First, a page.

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First-Year Writing Seminar

A collection of research resources for students enrolled in First Year Writing Seminar.

Narrowing a Topic

Skip to the accessible text of the "Narrowing a Topic and Developing a Research Question" infographic.Infographic of the "Narrowing a Topic and Developing a Research Question" process. The full text version is available after this image.

You may not know right away what your research question is. Gather information on the broader topic to explore new possibilities and to help narrow your topic.

Choose an interesting topic

If you’re interested in your topic, chances are that others will be, too. Plus researching will be a lot more fun!

Gather background information

  • For a general overview, reference resources may be useful
  • The database EBSCO Discovery Service is also a good place to start narrowing your focus and finding resources.
  • Ask yourself:
    • What subtopics relate to the broader topic?
    • What questions do these resources raise?
    • What do you find interesting about the topic?
  • Consider your audience. Who would be interested in this issue?

Reference Resources

Reference sources are a great place to begin your research. They provide:

  • a way to identify potential research topics
  • a staring point to gather information on your topic
  • an introduction to major works and key issues related to your topic
  • key authors in your area of research

General Reference Sources

Dictionaries and encyclopedias provide general information about a variety of subjects. They also include definitions aha may help you break down and better understand your topic. They are generally not cited, since they mainly give and overview of a topic. 

From Topic to Research Question

After choosing an topic and gather in background information, add focus with a research question.

Explore questions

  • Ask open ended “how” and “why” questions about your general topic
  • Consider the “so what” of your topic. Why does this topic matter to you? Why should it matter to others?
  • Reflect on the questions you have considered. Identify one or two questions you find engaging and which could be explored further through research.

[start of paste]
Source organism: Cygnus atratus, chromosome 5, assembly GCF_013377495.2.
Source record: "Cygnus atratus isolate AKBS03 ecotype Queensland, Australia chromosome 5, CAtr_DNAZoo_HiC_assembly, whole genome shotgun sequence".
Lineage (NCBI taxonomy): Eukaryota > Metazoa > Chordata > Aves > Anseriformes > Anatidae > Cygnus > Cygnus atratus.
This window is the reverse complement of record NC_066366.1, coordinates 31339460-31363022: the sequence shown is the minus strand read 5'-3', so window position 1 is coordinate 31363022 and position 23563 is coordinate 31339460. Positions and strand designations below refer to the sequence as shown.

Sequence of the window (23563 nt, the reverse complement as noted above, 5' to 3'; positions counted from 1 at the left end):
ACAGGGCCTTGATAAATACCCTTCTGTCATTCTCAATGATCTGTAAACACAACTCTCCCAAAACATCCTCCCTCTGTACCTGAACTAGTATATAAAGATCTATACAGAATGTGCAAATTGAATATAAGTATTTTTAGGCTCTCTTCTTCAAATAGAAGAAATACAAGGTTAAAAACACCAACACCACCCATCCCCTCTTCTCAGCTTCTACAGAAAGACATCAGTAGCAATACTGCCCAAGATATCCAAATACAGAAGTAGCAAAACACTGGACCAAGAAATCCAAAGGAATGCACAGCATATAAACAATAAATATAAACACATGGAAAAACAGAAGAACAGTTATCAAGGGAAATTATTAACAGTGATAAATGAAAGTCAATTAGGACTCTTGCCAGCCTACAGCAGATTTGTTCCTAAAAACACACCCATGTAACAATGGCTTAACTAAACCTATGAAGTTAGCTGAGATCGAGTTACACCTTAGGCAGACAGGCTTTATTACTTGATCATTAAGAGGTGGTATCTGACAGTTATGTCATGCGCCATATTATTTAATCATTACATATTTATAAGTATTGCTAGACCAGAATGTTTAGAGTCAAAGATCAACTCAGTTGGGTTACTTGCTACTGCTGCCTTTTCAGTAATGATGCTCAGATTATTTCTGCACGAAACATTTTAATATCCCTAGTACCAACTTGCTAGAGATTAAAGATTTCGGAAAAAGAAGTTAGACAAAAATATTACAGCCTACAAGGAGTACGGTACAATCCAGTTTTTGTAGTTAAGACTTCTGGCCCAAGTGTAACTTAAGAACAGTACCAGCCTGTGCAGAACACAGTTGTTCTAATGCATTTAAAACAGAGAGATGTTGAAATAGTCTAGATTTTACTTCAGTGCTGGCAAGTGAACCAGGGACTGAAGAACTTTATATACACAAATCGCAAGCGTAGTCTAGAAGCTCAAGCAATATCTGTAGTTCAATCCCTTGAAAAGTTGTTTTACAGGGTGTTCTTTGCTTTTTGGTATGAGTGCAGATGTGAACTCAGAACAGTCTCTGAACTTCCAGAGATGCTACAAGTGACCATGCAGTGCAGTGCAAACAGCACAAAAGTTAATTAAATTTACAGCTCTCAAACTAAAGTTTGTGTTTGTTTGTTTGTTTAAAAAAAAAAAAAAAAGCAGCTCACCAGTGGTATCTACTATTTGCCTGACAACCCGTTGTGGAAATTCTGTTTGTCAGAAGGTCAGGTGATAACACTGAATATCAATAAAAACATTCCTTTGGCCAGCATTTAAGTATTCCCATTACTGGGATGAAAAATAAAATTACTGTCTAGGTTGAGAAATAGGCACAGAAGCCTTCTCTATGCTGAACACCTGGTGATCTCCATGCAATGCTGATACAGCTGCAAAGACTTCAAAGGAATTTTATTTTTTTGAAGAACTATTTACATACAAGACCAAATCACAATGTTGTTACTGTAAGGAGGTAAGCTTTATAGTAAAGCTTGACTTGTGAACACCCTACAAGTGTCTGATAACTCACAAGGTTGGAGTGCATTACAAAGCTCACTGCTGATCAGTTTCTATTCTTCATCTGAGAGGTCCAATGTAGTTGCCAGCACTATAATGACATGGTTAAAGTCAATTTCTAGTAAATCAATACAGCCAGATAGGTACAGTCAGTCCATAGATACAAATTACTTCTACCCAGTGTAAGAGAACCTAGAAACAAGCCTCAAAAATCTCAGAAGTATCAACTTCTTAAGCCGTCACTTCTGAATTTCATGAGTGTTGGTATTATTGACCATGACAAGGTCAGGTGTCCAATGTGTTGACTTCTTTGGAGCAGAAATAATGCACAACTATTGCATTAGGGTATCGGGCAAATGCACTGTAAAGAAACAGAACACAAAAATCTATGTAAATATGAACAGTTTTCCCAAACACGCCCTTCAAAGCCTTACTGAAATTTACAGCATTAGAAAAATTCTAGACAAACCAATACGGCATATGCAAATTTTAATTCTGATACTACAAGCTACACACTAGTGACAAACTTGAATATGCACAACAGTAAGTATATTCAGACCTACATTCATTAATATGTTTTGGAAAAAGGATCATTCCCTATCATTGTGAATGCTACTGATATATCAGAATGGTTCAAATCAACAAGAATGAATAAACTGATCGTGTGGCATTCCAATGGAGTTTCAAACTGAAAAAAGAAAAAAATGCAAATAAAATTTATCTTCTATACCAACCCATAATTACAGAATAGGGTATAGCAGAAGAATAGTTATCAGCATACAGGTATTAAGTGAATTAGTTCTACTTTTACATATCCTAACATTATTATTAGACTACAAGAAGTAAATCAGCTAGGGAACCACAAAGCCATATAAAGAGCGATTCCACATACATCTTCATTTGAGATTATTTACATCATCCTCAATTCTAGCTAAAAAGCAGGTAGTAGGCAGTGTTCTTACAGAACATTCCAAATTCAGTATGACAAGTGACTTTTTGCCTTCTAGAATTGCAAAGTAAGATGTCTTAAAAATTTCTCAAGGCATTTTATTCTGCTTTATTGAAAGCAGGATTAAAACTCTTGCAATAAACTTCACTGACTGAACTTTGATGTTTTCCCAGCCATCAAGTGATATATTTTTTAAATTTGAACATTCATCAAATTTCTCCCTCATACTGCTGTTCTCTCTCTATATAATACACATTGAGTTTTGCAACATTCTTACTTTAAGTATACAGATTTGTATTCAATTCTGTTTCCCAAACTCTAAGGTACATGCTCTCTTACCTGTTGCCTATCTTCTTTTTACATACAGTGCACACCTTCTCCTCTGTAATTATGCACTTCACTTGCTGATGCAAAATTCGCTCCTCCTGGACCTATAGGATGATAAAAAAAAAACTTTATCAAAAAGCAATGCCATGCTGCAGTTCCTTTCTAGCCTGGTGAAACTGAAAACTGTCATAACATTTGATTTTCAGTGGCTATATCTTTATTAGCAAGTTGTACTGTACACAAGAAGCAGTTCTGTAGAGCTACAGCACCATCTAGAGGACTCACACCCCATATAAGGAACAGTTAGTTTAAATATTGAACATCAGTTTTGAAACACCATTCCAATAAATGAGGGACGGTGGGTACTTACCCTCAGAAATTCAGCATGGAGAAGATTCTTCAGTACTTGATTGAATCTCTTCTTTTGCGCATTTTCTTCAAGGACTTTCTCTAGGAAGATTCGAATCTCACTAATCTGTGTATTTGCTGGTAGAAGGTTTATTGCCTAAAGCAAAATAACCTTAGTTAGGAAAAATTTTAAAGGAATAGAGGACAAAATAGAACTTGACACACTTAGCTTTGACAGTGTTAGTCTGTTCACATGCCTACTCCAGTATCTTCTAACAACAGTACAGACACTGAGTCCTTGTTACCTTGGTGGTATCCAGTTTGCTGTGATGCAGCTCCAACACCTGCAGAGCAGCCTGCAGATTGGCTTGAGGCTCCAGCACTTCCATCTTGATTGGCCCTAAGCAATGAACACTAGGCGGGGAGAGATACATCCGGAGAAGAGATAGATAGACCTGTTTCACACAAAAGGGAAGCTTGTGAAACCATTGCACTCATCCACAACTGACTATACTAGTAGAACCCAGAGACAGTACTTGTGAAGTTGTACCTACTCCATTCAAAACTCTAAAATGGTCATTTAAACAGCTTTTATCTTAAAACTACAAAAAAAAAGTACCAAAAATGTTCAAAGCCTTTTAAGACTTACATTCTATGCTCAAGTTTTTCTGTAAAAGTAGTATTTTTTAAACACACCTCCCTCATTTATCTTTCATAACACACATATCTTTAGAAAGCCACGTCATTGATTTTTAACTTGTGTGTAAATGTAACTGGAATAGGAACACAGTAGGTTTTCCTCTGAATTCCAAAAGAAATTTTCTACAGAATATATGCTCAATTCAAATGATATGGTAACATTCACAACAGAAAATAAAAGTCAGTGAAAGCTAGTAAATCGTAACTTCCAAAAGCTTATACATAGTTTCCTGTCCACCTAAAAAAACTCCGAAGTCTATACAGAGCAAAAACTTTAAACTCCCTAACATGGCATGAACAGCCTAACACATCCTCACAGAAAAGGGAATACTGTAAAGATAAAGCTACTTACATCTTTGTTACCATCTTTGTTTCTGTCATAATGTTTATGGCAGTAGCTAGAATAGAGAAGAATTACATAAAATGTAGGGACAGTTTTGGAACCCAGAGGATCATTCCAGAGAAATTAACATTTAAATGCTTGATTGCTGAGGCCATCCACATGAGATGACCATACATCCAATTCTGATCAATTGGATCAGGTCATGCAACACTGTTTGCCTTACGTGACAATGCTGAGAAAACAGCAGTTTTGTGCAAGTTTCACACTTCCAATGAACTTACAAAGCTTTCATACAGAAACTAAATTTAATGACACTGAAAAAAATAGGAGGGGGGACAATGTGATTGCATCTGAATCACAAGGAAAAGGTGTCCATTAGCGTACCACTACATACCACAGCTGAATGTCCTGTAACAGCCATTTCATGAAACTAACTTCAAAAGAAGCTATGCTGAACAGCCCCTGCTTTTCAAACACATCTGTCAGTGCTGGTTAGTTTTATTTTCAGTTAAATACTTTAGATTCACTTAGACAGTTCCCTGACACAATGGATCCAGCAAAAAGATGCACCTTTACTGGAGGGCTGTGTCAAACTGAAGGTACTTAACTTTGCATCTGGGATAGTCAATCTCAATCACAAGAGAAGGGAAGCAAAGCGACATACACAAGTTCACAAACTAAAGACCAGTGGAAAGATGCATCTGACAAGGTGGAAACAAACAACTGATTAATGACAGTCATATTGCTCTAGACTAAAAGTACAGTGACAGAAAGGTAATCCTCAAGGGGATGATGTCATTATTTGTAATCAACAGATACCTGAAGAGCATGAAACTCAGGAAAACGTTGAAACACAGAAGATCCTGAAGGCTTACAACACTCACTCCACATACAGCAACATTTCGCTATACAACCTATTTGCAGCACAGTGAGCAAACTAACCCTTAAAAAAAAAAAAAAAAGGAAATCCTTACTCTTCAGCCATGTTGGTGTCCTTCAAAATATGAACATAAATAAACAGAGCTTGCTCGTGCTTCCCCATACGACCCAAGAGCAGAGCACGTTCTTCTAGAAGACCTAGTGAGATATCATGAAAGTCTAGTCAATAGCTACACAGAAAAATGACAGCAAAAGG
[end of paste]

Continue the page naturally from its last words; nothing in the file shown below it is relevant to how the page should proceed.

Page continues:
Determine and evaluate your research question

  • What aspects of the more general topic will you explore?
  • Is your research question clear?
  • Is your question focused? (Research questions must be specific enough to be well covered in the space available.)
  • Is your research question complex? (Question shouldn’t have a simple yes/no answer and should require research and analysis.)


After you’ve come up with a question, consider the path that your answer might take.

  • If you are making an argument, what will you say?
  • Why does your argument matter?
  • How might other challenge your argument?
  • What kind of sources will you need to support your argument?

Sample Research Questions


  • Unclear: why are social networking sites harmful?
  • Clear: How are online users experiencing or addressing privacy issues on social networking sites like MySpace and Facebook?


  • Unfocused: What is the effect on the environment from global warming?
  • Focused: How is glacial melting affecting penguins in Antartica?

Simple vs. Complex

  • Too simple: How are doctors addressing diabetes in the U.S?
  • Appropriately complex: Wha are common traits of those suffering from diabetes in America, and how can these commonalities be used to add the medical community in prevention of the disease?

Adaptation Credit

This page's content was adapted from: George Mason University Writing Center. (2008). How to write a research question. Retrieved from